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Letters to the editor 9/16

September 16, 2002

Where's the plan for our water?



To the editor:


For weeks I have been reading the articles in the paper about the water situation. Lots of talk very little action. Correct me if I'm wrong, but what we have is a city (Hagerstown), owning the major water system in Washington County, while the county makes the policy that governs its growth outside of Hagerstown proper. So that brings up the questions I would like to hear answered.

1. What is the maximum output of the Willson Water Plant, without any future upgrades?

2. What is the maximum output if all possible upgrades were made?

3. What is the current output?

4. Would the current feeder lines from the Willson plant be able to carry the increased output?

5. At the current rate of new permits for both industrial and residential when will the water plant become at capacity?

6. What if Hagerstown doesn't upgrade the system for whatever reason, what does the county plan?

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We all know that no one outside Western Maryland cares about us. We must look out for ourselves and I don't think that should include the rush of people who are trying to get away from that terrible mess in the counties to our east (that doesn't include the good people on the Eastern Shore). I can understand the developers wanting to build, that's their business. But when it is built they will move on and we will still be here, left with the mess and congestion like Frederick County.

Many years ago, the county commissioners held a meeting at Four Points when they were first adding the Robins Glenn development and we questioned the traffic and were told not to worry, new roads and a new bridge would be built to handle it. Ya. Sure, the county engineer said at the meeting at HCC Kepler Theater not to plan on any new bridge and road.

Now you can hardly get out of the Robinwood area due to the traffic. What is the plan, to keep raising our taxes to pay for the roads that have been made congested by the developers? Let's see pledges from those running for office, not just lip service like in the past. Now it's water and that is serious, not just poor traffic engineering, but the life of the community. What will they do?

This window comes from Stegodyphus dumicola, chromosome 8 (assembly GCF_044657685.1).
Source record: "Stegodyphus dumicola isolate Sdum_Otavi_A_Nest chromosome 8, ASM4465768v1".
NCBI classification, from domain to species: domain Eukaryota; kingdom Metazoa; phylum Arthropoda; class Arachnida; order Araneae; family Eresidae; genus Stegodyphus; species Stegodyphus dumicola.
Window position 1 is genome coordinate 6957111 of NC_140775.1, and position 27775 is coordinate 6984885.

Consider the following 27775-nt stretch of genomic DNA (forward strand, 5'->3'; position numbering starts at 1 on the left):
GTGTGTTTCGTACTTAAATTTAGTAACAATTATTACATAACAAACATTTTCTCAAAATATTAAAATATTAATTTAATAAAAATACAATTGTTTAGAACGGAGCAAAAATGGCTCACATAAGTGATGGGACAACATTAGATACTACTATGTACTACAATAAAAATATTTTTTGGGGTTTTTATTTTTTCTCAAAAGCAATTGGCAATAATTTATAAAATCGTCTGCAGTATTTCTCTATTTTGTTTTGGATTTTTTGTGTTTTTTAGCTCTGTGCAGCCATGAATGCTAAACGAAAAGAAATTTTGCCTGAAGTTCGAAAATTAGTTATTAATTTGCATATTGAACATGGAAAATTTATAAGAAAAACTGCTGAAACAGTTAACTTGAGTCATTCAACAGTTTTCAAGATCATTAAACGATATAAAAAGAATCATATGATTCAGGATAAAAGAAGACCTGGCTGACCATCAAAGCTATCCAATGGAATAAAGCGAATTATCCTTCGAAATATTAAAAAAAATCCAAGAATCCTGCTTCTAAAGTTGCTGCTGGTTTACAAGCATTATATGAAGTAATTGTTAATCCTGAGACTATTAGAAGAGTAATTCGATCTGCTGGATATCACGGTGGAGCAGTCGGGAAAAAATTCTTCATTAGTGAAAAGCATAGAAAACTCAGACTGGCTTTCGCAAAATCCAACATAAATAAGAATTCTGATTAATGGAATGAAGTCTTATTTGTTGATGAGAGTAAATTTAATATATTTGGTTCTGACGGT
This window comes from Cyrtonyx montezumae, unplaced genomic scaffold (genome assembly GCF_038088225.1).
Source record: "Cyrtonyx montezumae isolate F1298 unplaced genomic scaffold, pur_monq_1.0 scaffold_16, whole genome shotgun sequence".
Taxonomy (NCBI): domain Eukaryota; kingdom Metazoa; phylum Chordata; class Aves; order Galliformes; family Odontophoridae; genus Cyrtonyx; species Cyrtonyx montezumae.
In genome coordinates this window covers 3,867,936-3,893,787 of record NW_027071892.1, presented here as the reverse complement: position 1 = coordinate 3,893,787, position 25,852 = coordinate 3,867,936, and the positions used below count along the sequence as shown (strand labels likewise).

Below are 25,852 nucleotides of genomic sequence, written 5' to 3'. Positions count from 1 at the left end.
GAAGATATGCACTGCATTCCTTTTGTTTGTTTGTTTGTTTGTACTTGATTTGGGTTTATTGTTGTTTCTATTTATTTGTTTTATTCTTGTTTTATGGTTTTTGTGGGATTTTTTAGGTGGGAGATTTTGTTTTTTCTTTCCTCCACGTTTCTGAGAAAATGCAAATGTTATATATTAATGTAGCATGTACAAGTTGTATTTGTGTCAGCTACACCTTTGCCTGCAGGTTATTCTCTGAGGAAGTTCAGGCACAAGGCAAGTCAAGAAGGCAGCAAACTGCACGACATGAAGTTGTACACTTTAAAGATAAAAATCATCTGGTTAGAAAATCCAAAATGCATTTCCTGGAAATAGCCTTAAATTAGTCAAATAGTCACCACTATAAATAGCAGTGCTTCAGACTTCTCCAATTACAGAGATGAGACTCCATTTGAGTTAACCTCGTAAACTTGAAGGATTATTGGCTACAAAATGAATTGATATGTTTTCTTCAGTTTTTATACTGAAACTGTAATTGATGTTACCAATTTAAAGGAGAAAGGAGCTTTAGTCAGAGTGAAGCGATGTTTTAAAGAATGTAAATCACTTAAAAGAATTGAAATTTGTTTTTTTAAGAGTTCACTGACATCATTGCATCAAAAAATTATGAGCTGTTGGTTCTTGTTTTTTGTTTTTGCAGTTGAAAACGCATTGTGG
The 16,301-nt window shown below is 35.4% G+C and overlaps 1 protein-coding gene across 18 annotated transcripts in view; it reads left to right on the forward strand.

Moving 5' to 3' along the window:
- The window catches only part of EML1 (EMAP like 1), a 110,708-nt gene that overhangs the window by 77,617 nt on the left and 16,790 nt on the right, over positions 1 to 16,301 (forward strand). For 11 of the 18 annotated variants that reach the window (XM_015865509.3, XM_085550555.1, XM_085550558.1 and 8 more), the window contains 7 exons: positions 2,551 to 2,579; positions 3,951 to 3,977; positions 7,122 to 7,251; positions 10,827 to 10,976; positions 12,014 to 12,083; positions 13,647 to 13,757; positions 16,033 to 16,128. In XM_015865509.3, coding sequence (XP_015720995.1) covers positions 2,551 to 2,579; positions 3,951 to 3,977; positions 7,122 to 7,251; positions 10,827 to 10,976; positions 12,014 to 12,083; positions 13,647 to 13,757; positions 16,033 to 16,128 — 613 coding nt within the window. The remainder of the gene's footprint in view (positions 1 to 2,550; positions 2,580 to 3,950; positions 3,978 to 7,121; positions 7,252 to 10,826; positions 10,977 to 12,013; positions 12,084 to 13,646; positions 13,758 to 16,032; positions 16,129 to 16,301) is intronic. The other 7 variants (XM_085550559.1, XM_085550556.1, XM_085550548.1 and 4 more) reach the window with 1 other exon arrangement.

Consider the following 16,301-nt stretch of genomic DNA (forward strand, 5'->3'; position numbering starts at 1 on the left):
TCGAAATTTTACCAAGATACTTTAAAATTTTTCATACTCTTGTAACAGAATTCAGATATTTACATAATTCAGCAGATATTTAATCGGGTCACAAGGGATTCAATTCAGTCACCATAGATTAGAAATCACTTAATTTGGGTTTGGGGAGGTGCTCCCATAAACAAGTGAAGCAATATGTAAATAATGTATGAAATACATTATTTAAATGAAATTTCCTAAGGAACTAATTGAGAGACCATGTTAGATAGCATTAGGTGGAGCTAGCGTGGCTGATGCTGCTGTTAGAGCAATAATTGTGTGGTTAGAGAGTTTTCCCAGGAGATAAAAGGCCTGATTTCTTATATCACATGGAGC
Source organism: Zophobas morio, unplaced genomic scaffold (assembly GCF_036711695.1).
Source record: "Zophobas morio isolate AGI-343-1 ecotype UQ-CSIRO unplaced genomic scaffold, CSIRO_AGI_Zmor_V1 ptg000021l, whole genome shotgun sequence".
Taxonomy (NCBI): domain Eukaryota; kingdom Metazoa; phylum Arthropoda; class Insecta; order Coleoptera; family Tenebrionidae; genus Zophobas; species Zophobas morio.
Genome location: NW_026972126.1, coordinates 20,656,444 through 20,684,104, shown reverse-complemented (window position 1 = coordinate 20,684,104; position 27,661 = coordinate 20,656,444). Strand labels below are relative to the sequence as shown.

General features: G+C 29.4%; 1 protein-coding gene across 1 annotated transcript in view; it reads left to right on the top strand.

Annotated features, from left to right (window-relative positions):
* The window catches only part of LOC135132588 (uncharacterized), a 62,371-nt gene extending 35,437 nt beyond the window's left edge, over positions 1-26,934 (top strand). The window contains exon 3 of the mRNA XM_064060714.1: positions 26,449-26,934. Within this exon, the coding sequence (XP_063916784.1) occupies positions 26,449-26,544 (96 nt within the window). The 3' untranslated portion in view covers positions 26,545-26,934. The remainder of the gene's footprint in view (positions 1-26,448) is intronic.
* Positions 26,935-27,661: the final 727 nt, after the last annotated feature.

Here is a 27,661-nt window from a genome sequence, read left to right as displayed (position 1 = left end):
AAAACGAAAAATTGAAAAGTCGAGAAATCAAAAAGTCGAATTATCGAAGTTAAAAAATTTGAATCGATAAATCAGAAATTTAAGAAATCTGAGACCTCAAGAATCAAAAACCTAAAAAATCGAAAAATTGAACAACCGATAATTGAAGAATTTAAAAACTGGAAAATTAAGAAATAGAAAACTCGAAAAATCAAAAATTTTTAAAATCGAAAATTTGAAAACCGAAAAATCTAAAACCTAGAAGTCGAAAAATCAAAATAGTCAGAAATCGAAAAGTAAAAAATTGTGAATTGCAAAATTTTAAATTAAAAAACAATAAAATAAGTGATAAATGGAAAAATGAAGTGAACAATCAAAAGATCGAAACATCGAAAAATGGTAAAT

Donald E. Donat

Hagerstown




Health care a moral obligation



To the editor:


Forty million Americans do not have health insurance. Those who do have insurance pay more out of their pockets than do workers in any other comparable country. There are coverage limits, payment limits, co pays, co-insurance and deductibles. If you are a senior citizen, after you pay for Medicare Part B, you need to buy another supplemental policy to pay the co pays, the co-insurance and the deductibles. Affordable health insurance should be available to all Americans.

The goal of private insurers is to minimize coverage for those who need medical service the most by minimizing coverage for known disabilities and sickness through risk selection, coverage selection and exclusion clauses. Our voluntary health insurance system produces medical impoverishment which is unknown in the rest of the modern world and we complain about the lack of human rights in other countries.

Now that South Africa has universal access to medical services, the U.S. is the only industrialized country in the world that fails to guarantee access to medical services to residents. Our elected officials do provide this kind of coverage for themselves and usually at taxpayer expense.

Approximately 24 percent of what employers and citizens pay does not go to clinical services but to the complex billing, marketing and administrative structure inherent in our voluntary system.

We spend $1.3 trillion to pay for health care in this country but too much of that is spent on large complex companies and officers who design, sell, service, monitor and add mark-ups to thousands of policies and plans designed to cost shift and free ride in some way. This system is not only unjust to hospitals, physicians, patients and families but it is collapsing under its own complexities.

Conservatives of faith consider universal entitlement to health care as moral and necessary as universal entitlement to education.

Mary Butts

Chambersburg, Pa.

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